By David A. Teegarden
Dying to Tyrants! is the 1st complete research of historic Greek tyrant-killing legislation--laws that explicitly gave members incentives to "kill a tyrant." David Teegarden demonstrates that the traditional Greeks promulgated those legislation to harness the dynamics of mass uprisings and look after renowned democratic rule within the face of anti-democratic threats. He offers specified old and sociopolitical analyses of every legislations and considers various concerns: what's the nature of an anti-democratic possibility? How may a variety of provisions of the legislation aid pro-democrats counter these threats? And did the legislation work?
Teegarden argues that tyrant-killing laws facilitated pro-democracy mobilization either through encouraging courageous contributors to strike the 1st blow opposed to a nondemocratic regime and through convincing others that it was once secure to keep on with the tyrant killer's lead. Such laws therefore deterred anti-democrats from staging a coup by means of making sure that they'd be beaten through their numerically more desirable competitors. Drawing on smooth social technological know-how versions, Teegarden seems to be at how the establishment of public legislations impacts the habit of people and teams, thereby exploring the root of democracy's endurance within the historical Greek international. He additionally offers the 1st English translation of the tyrant-killing legislation from Eretria and Ilion.
By interpreting an important historic Greek tyrant-killing laws, demise to Tyrants! explains how sure legislation enabled electorate to attract on collective energy to be able to shield and guard their democracy within the face of stimulated competition.
Read Online or Download Death to Tyrants!: Ancient Greek Democracy and the Struggle against Tyranny PDF
Similar greece books
A heritage of the Hellenistic international presents an attractive examine the Macedonian monarchies within the interval following the reign of Alexander the nice, and examines their effect at the Greek world.
•Offers a in actual fact geared up narrative with specific emphasis on kingdom and governmental structures
•Makes broad use of inscriptions in translation to demonstrate the ongoing energy of the Greek urban states sooner than the Roman conquest
•Emphasizes the categorical Macedonian origins of all energetic members within the construction of the Hellenistic world
•Highlights the relationships among Greek city-states and Macedonian monarchies
H. P. Grice is understood mostly for his influential contributions to the philosophy of language, yet his paintings additionally comprises treatises at the philosophy of brain, ethics, and metaphysics--much of that is unpublished so far. This choice of unique essays via such philosophers as Nancy Cartwright, Donald Davidson, Gilbert Harman, and P.
Contains 34 essays from major students in background, classics, philosophy, and political technology to light up Greek and Roman political suggestion in all its variety and intensity. bargains a wide survey of old political proposal from Archaic Greece via past due Antiquity ways historic political philosophy from either a normative and historic concentration Examines Greek and Roman political notion inside of old context and modern debate Explores the function of historical political suggestion in a number philosophies, reminiscent of the person and neighborhood, human rights, faith, and cosmopolitanism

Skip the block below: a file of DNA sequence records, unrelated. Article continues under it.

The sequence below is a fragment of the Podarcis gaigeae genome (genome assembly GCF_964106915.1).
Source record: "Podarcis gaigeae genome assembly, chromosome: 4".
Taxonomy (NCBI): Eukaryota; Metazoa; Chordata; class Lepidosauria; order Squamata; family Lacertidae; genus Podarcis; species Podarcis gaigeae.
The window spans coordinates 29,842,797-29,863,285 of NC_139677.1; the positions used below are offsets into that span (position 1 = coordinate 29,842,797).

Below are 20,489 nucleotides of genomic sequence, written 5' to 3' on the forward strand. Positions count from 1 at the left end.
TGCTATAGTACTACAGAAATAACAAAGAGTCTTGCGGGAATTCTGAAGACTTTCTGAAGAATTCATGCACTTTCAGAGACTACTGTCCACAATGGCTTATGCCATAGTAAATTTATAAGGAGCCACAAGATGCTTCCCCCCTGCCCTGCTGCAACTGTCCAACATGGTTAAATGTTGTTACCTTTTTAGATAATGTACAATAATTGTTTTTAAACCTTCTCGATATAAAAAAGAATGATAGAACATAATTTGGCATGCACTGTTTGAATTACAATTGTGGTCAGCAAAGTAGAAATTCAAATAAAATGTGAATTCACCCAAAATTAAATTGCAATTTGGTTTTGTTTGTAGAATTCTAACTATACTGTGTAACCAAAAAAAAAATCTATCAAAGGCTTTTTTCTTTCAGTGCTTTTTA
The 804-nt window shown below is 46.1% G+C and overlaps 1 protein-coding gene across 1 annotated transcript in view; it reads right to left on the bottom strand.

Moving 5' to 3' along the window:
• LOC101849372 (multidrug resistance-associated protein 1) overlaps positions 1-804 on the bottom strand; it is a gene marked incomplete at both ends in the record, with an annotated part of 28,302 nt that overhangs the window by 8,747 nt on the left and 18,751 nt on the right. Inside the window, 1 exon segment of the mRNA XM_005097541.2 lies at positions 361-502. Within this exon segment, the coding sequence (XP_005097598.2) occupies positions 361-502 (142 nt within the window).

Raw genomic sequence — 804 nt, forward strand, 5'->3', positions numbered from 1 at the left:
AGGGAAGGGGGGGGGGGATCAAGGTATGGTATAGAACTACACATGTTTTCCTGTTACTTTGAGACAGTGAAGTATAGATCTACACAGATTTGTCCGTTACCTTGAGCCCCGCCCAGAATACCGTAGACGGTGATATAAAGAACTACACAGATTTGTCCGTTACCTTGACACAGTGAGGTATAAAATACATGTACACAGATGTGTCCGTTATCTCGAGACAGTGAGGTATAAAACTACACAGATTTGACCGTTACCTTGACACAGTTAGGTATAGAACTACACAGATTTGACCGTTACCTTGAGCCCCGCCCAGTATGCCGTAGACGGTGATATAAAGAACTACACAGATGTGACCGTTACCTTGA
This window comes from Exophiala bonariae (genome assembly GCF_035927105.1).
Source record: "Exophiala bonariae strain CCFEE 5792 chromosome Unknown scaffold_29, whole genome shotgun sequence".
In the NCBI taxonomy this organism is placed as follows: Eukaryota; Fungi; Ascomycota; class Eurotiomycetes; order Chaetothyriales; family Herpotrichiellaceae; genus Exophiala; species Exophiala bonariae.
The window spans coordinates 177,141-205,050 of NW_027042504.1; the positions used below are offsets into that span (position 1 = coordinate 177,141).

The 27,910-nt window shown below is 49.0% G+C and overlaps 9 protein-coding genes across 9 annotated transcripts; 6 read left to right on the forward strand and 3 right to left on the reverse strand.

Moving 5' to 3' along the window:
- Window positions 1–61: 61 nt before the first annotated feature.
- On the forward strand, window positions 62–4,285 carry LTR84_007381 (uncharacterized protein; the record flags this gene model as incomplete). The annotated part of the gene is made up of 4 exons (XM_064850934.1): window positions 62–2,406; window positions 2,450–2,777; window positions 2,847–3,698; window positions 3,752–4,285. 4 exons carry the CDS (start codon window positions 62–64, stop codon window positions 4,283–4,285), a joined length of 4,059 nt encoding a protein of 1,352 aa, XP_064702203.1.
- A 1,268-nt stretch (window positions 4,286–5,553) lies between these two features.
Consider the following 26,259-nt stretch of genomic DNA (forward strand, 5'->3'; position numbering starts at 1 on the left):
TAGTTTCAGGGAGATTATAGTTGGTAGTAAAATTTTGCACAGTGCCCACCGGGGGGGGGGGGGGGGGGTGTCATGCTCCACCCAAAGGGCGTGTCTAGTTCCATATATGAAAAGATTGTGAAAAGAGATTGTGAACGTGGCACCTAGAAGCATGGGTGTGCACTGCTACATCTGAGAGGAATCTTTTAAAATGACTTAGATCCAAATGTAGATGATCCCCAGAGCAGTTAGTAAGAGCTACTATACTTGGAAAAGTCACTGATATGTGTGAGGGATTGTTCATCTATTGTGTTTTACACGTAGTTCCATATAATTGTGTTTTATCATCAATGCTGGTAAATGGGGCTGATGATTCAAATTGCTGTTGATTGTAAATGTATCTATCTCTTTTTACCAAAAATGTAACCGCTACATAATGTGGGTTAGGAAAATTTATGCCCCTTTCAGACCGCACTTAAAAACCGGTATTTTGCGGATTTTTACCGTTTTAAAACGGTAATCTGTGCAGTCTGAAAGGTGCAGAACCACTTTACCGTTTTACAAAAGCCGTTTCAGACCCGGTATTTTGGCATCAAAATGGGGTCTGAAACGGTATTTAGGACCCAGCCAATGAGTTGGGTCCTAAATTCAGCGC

Oxford stories in historic Philosophy is a quantity of unique articles on all features of historical philosophy. The articles should be of considerable size, and comprise serious notices of significant books. OSAP is now released two times each year, in either hardback and paperback. 'The serial Oxford stories in historic Philosophy (OSAP) is fairlyregarded because the major venue for booklet in old philosophy.
- The Oxford History of Greece & the Hellenistic World (2nd Edition)
- The Symposium in Context: Pottery from a Late Archaic House near the Athenian Agora (Hesperia Supplements)
- Women and Monarchy in Macedonia (Oklahoma Series in Classical Culture)
- The Cambridge Companion to Galen (Cambridge Companions to Philosophy)
Extra info for Death to Tyrants!: Ancient Greek Democracy and the Struggle against Tyranny
20 According to Kuran (1991: 20n34), the term “pluralistic ignorance” was first used in print by Richard Schanck (1932: 101). 24 | C h apt e r 1 rational (and safer) for every individual to suppose that other individuals— despite the fact that they are adamantly opposed to the regime—will engage in public dissent only if a rather large percentage of the population has already done so. As a result, nobody publicly opposes the regime, because each person thinks that an insufficient number of people will follow him.
Sic. 5). There is some controversy over the content of that decree. But it almost certainly called for the selection of thirty men both to craft new laws and to act as a provisional government until a new, permanent constitution was established. On the decree of Drakontides, see Rhodes (1993: 434–35); Ostwald (1986: 476–78); Krentz (1982: 50). 4 Eventually, Thrasyboulos had a sufficient number of men and the necessary confidence to march to the Piraeus, where he was joined by the “whole dēmos” (Ath.
Myst. 96–98. , in 410–409) and that Aiantis, the tribe in prytany when the decree of Demophantos was promulgated, held the first prytany of that year. The Decree of Demophantos | 31 δυνατὸς ὦ, ὃς ἂν καταλύσῃ τὴν δημοκρατίαν τὴν Ἀθήνησι, καὶ ἐάν τις ἄρξῃ τιν᾿ ἀρχὴν καταλελυμένης τῆς δημοκρατίας τὸ λοιπόν, καὶ ἐάν τις τυραννεῖν ἐπαναστῇ ἢ τὸν τύραννον συγκαταστήσῃ. καὶ ἐάν τις ἄλλος ἀποκτείνῃ, ὅσιον αὐτὸν νομιῶ εἶναι καὶ πρὸς θεῶν καὶ δαιμόνων, ὡς πολέμιον κτείναντα τὸν Ἀθηναίων, καὶ τὰ κτήματα τοῦ ἀποθανόντος πάντα ἀποδόμενος ἀποδώσω τὰ ἡμίσεα τῷ ἀποκτείναντι [καὶ λόγῳ καὶ ἔργῳ καὶ ψήφῳ], καὶ οὐκ ἀποστερήσω οὐδέν.